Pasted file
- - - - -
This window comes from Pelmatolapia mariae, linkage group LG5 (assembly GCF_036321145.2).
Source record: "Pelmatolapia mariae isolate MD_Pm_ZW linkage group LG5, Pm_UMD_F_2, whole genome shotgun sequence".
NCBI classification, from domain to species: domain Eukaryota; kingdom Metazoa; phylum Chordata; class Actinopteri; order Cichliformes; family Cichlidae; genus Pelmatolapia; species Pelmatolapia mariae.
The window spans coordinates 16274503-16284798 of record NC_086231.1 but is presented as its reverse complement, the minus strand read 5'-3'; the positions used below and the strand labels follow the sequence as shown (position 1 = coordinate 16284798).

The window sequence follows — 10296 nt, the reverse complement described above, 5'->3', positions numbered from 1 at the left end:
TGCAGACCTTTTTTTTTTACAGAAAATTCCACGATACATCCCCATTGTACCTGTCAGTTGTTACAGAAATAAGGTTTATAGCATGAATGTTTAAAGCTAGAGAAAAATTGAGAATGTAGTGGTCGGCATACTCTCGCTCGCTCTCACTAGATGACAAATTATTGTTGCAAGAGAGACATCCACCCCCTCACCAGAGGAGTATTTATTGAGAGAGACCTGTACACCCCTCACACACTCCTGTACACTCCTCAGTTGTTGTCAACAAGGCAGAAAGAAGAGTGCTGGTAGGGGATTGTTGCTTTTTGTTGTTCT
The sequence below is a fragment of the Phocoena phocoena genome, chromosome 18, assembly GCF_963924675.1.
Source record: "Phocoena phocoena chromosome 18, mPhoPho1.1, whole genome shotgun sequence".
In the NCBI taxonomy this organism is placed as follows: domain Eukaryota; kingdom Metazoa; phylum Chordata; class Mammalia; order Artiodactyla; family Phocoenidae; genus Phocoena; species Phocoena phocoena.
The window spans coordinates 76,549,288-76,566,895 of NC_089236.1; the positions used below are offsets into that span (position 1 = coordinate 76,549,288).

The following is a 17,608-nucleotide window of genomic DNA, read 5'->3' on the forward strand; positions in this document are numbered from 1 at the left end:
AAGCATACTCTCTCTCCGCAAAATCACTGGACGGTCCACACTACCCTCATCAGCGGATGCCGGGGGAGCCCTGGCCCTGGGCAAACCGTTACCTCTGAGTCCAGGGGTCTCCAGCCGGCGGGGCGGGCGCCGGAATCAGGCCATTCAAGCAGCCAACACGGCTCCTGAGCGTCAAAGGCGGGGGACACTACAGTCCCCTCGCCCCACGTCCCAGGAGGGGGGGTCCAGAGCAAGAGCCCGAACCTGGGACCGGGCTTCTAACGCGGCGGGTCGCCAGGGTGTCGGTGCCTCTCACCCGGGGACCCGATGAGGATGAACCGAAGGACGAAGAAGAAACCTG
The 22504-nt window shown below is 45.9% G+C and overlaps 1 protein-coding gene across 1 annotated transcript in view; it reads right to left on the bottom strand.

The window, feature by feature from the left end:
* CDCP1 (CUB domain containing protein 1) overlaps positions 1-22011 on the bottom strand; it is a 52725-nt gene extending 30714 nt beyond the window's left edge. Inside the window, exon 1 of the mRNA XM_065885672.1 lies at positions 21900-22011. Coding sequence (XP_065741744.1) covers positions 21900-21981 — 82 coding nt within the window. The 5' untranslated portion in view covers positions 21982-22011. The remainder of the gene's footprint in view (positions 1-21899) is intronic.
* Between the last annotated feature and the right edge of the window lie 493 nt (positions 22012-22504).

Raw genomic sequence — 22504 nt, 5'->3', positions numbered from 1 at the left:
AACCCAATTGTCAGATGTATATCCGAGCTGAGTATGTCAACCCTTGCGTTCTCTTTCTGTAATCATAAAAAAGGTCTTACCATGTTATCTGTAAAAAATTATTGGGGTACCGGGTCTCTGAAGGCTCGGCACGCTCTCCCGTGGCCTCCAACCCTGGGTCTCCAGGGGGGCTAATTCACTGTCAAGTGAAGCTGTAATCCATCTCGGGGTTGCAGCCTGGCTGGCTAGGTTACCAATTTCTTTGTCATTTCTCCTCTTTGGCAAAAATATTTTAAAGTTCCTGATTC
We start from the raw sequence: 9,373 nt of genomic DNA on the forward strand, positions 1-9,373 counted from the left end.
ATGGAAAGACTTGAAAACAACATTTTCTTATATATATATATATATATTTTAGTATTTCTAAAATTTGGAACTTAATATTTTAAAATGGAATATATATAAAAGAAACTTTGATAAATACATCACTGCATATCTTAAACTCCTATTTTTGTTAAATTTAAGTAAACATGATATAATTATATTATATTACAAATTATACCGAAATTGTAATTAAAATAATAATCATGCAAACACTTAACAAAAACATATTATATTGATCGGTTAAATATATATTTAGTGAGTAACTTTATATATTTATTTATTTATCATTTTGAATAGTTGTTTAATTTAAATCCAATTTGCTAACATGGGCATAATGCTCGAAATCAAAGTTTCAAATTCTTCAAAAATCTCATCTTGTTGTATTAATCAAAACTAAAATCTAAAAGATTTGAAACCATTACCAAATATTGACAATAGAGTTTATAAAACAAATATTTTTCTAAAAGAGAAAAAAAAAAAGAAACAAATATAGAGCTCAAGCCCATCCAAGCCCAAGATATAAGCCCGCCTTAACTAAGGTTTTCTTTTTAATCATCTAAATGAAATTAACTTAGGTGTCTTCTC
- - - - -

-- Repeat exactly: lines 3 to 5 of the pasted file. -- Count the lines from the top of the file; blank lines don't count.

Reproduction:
NCBI classification, from domain to species: domain Eukaryota; kingdom Metazoa; phylum Chordata; class Actinopteri; order Cichliformes; family Cichlidae; genus Pelmatolapia; species Pelmatolapia mariae.
The window spans coordinates 16274503-16284798 of record NC_086231.1 but is presented as its reverse complement, the minus strand read 5'-3'; the positions used below and the strand labels follow the sequence as shown (position 1 = coordinate 16284798).

The window sequence follows — 10296 nt, the reverse complement described above, 5'->3', positions numbered from 1 at the left end: